The operation can be performed through anterior, lateral, or posterior approaches to the hip. One study of relatively poor methodological quality compared anterior to posterior approaches and found (for unexplained reasons) significantly increased mortality in the posterior group (32), and some older studies suggested a higher dislocation rate with posterior approach (33,34). More recent meta-analysis for comparison of lateral and posterior approaches for total hip arthroplasty has yielded no major differences in function or complication rates (35). The surgeon should use the surgical approach with which she/he feels most comfortable.

For the posterior approach to the hip, the patient is placed in the lateral decubitus position after induction of anesthetic. Padding is placed on all bony prominences (Fig. 15.2). A bean bag is used to maintain position, and the down-side arm is placed out in front of the body. An axillary roll may be used. The down-side leg is padded and secured to the bed with straps or tape. The chest may be secured in like fashion, but care should be taken not to make the chest strap too tight. Efforts are made to orient the pelvis directly lateral.

The hip and leg is scrubbed and painted with antiseptic circumferentially from above the iliac crest to the toes, and the draping is applied to allow adequate exposure posteriorly and proximally. The leg is covered with a stockinette to the mid thigh and secured with Coban (Fig. 15.3).
The incision is marked on the skin and then adherent antiseptic-impregnated plastic drapes may be applied to cover the exposed skin completely, including the medial thigh and groin.

Figure 15.2. The patient is positioned in the lateral decubitis position on a bean bag with care taken to pad all boney prominences. A pillow is placed between the arms and the legs.

Figure 15.3. The entire leg and hip are draped free, as shown in this image from a patient other than the one in Figure 15.1. A stockinette is used to the mid thigh.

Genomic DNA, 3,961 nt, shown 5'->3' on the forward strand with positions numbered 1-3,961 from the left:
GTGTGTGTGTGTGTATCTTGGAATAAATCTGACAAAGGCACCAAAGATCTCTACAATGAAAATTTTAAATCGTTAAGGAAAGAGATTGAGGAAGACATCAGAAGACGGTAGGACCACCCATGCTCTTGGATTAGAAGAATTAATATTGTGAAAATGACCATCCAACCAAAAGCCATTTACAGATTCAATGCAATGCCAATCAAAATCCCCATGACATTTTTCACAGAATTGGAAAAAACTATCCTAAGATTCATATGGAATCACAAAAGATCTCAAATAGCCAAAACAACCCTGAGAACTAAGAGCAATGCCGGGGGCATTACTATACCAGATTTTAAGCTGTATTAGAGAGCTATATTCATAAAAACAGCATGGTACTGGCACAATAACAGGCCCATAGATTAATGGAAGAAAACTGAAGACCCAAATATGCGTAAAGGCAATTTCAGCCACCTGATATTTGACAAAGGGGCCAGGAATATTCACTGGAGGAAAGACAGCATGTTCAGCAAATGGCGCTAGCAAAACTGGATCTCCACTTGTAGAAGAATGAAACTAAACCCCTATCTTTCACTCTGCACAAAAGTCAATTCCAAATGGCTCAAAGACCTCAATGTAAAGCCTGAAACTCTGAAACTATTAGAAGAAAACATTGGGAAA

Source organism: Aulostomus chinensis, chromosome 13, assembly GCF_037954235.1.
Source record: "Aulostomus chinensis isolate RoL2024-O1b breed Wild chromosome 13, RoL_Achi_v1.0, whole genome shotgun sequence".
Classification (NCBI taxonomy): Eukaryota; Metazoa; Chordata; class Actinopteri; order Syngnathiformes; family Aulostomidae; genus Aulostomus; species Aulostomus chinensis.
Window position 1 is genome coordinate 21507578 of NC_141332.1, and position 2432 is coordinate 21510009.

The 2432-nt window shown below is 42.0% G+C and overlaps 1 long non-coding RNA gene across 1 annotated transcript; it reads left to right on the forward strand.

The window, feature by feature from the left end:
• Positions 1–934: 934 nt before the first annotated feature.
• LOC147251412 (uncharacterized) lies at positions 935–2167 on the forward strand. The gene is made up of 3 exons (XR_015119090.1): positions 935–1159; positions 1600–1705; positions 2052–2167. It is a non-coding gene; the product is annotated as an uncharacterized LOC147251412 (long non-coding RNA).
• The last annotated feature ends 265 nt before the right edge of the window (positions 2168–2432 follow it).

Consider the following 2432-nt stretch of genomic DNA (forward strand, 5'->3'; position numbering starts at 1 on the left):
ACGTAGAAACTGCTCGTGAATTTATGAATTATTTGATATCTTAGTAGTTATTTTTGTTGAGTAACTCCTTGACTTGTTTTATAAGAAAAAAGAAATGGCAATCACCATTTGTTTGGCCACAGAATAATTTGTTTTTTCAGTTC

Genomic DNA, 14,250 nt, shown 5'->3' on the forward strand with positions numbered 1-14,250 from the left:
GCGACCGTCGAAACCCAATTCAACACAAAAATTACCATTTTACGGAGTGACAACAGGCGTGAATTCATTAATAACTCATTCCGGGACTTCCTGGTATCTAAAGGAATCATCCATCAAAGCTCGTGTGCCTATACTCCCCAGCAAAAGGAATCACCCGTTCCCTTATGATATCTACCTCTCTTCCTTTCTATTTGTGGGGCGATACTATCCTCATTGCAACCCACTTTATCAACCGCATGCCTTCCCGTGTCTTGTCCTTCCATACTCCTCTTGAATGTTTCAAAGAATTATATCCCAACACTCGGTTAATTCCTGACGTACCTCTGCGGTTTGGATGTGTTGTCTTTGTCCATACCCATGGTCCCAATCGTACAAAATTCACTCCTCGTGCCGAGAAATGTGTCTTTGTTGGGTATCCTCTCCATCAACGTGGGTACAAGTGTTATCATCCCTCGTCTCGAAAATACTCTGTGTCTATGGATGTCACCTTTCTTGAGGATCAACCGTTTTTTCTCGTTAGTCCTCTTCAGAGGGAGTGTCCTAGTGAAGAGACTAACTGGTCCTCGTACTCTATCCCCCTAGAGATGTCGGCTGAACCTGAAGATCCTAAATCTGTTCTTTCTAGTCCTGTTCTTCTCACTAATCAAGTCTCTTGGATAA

Figure 15.4. The position used by the assistant to support the leg and retract the tissues. It is important to be careful not to contaminate the patient’s leg against the assistant’s face or mask.

The surgeon stands behind the patient while the assistant stands on the opposite side. This allows the assistant to keep his/her hands free while supporting the leg with the hip extended, knee flexed, and the femur externally rotated (Fig. 15.4). The incision is centered on the greater trochanter and extends distally along the lateral aspect of the femur for approximately 10 cm. Proximally the incision extends approximately 45 degrees toward the posterior, superior, iliac spine for approximately 10 cm (Fig. 15.5). With an obese patient, larger incisions will be necessary. The subcutaneous tissue is divided in line with the incision, and hemostasis is accomplished with electrocautery. The fascial level is identified and opened sharply with knife or Bovie, and the incision is extended distally in the fascia posterior to the iliotibial band and proximally, splitting the gluteus fascia and muscle bluntly. The trochanter is exposed (Fig. 15.6).